Cincinnati has some amazing views from its hilltops that surround the basin where Over-the-Rhine and downtown are located. On top of the hills are beautiful little parks. Two of my favorites are Fairview Park and Bellevue Park in Clifton Heights, which are within walking distance, with a classic Clifton saloon halfway between… perfect to stop in for a refresher.
I met my friends from BMW Store and Everything Cincy at Fairview Park, which also happens to be my backyard. It was a hazy day, but you could still take in the beautiful view. Fairview is located between Warner and Klotter St, and Ravine Street to the east. There is a one-way mile-long, tree-lined road that winds through the park with the entrance at 501 McMillian Street and ends at Ravine Street just below Warner.The land where Fairview sits was once called Brighton Hill when it was owned by Col. John Riddle. He was the blacksmith at Ft. Washington and at one time one of the largest landowners in the city. After his death, the southwest part of the hill was used as a quarry, and the meadow on the east side was a large vegetable garden. The produce was hauled down the hill to be sold in the downtown markets. By the 1850s, the land was subdivided into lots to be sold. Isaac J. Miller, who was a prominent lawyer and politician, purchased three lots on the newly built Fairview Ave. His house is still there! Miller helped build up the community of Fairview Heights. He, along with other prominent men of the city, helped to have the Fairview incline built at the end of Fairview Ave from McMicken Street and connected to a crosstown streetcar by way of McMillian. This connected the Millcreek valley to Clifton. The Fairview incline was the last incline to be built out of all five inclines in the city. It was built in 1894 with second-hand machinery salvaged from the rebuilding of the Bellevue incline.Almost all of the inclines had some kind of entertainment house at the top of the hills. Mt. Adams had the Highland House, Mt. Auburn had The Lookout House, the Elm Street incline had Bellevue House, and Price Hill had The Price Hill House. Fairview, however, didn’t have a big entertainment house, but it did have a small saloon and wine garden located on the Miller property on the hillside. You can still see the entrance to the wine cellar that supplied the saloon from the road in the park.
After taking in the views at Fairview, make your way east down Warner St. When you hit Clifton Ave, slip on into Murphy’s Pub for a cold one. Chances are, if you went to the University of Cincinnati, you’ve had a drink at Murphy’s. Originally, in 1938, the building that Murphy’s is in was a place called Virgil Hann’s Cafe. In 1958, Charles Mahoney opened Mahoney’s Pub until 1969 when two local men by the name of Mr. Bailey and an Irish man named Mr. Murphy took it over. Apparently, Mr. Murphy went back to Ireland and was never heard from again, so they named the bar after him. Murphy’s has always had cold beer and great music on their little stage in the back room. I remember when I was 17 in 1989, seeing the band Nirvana at Murphy’s. This was before they became big, and the show was like 2 or 3 bucks to get in. It was freakin’ EPIC!!! My friends and I all had fake IDs from the photo place on the corner of McMillan and Ohio, IYKYK. Today, students still flock down to Murphy’s, and on St. Patrick’s Day, it’s absolutely insane there!After having a drink and reminiscing about the good old days, we make our way down Warner to Ohio St and make a right. A little way down is the entrance to Bellevue Park and another beautiful view of Downtown Cincinnati.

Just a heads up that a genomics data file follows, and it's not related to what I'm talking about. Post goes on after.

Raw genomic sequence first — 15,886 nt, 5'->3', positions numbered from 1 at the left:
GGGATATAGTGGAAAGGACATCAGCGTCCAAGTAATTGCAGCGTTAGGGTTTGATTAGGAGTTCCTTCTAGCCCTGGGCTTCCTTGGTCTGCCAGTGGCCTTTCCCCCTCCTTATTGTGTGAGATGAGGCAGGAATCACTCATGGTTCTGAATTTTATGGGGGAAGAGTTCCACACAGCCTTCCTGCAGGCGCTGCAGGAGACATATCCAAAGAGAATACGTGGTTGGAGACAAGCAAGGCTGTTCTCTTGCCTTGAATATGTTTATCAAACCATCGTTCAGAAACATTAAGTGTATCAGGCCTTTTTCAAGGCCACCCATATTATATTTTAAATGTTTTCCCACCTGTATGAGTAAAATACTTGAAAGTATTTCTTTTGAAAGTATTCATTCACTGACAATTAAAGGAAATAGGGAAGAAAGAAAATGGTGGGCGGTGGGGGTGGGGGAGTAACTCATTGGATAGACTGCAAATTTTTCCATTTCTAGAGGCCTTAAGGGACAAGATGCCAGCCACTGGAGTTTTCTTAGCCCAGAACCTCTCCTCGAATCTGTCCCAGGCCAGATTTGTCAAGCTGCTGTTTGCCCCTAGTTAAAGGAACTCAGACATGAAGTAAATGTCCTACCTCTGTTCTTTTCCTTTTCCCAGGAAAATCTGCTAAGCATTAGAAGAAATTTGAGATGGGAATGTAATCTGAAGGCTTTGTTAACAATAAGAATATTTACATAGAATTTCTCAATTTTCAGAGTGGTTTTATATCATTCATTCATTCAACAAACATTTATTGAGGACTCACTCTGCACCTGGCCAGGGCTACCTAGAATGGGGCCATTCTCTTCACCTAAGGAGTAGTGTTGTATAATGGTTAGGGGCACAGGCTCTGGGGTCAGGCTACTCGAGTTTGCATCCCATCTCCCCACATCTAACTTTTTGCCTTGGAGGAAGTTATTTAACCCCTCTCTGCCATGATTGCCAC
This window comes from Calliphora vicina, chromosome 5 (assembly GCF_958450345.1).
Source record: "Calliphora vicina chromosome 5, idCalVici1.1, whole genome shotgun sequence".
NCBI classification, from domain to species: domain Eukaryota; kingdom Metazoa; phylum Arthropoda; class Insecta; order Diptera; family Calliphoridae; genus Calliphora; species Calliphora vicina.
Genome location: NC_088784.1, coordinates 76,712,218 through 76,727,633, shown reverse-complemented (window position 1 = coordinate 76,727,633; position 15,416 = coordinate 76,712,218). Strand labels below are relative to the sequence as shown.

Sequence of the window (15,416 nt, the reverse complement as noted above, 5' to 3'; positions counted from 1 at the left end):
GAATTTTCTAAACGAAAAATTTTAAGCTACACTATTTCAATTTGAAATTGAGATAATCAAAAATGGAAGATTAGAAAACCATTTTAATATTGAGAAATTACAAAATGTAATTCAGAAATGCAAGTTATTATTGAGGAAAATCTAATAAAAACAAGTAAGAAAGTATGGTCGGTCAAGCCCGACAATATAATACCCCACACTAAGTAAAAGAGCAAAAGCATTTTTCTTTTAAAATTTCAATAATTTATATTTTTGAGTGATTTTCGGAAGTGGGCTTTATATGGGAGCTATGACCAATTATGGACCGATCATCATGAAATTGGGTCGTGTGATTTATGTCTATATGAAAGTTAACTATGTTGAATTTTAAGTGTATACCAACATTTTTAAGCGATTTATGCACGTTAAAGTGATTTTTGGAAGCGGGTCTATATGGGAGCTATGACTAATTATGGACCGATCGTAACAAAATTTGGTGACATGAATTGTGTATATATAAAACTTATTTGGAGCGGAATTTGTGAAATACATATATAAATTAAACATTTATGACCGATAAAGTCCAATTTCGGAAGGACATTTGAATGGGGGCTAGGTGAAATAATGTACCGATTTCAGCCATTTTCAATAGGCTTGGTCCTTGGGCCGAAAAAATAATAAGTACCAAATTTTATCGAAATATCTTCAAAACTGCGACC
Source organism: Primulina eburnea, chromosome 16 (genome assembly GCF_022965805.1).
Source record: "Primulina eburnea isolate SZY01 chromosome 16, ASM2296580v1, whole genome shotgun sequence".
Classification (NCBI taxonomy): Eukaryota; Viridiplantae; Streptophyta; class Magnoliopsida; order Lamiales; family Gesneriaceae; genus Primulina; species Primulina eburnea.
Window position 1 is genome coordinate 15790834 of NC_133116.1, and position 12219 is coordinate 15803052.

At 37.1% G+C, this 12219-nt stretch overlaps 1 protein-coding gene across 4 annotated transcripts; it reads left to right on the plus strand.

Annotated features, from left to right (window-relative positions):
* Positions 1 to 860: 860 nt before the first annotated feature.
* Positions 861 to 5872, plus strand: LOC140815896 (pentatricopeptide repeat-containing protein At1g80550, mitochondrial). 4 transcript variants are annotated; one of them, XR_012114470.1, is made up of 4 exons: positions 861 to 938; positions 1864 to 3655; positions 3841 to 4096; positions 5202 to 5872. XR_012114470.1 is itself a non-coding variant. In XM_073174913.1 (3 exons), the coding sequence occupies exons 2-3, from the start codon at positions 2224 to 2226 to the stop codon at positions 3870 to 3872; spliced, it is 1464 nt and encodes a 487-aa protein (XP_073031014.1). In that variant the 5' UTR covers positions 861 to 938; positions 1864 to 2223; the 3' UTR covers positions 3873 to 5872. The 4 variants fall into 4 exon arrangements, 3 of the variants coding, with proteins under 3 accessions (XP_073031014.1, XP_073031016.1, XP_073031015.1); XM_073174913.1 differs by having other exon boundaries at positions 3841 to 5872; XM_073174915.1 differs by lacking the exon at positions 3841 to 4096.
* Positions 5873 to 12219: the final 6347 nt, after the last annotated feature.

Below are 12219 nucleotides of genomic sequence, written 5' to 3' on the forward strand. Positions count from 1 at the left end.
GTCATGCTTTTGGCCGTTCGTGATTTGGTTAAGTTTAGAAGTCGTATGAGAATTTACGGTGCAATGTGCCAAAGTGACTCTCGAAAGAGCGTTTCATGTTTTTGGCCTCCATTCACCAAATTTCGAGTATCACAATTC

In the early 1830s, the place near where Bellevue Hill is was a little village called Jerusalem. In 1876, an incline was built from the end of Elm Street up to the summit of Bellevue, which connected Downtown to Clifton, Burnet Woods, and the zoo. Along with the incline, the Bellevue House was built. The Bellevue House was a large entertainment venue with a dance hall, billiard rooms and ballrooms, a beer hall, and a beer garden. They only served Moerlein beer, which made sense seeing that the Brewery was down the hill from the incline on Elm and Christian Morelein himself lived on Ohio Street at the top. It featured a huge octagon tower with wrap-around verandas to take in the view. The whole structure seemed to float over the cliffside. The building was designed by famous architect James W. McLaughlin. Going up to the Bellevue House was special. Families would dress in their Sunday best, men would bring their best girl, they would eat German food, and sing and dance to nostalgic German songs. The best orchestras would play at the Bellevue. They would go through at least 100 kegs of beer a day! The Bellevue was a Sunday playground of gorgeousness to break up the monotony of the workweek in German-American lives. It must have been so much fun. Unfortunately, the Bellevue House, along with other hilltop entertainment venues, closed in the late 1880s, mostly due to blue laws prohibiting the selling of alcohol on Sundays. The building was turned into a car house for streetcars until 1901 when the whole structure burned to the ground. The Elm Street incline lasted until 1927 and then closed. In the 1940s, the Cincinnati Park Board purchased the land from the Cincinnati Railway Company for a city park. Irwin M. Krohn was the parks chairman at the time and proposed maybe building another beer hall on the site, but that fell through. In the 1950s, the beautiful modern canopy structures were built by Carl Freund. We still get to enjoy them today along with the magnificent view! We are so lucky to live in such a jewel of a city with such a rich history that can be admired from the hilltops!
Written by: Molly Wellmann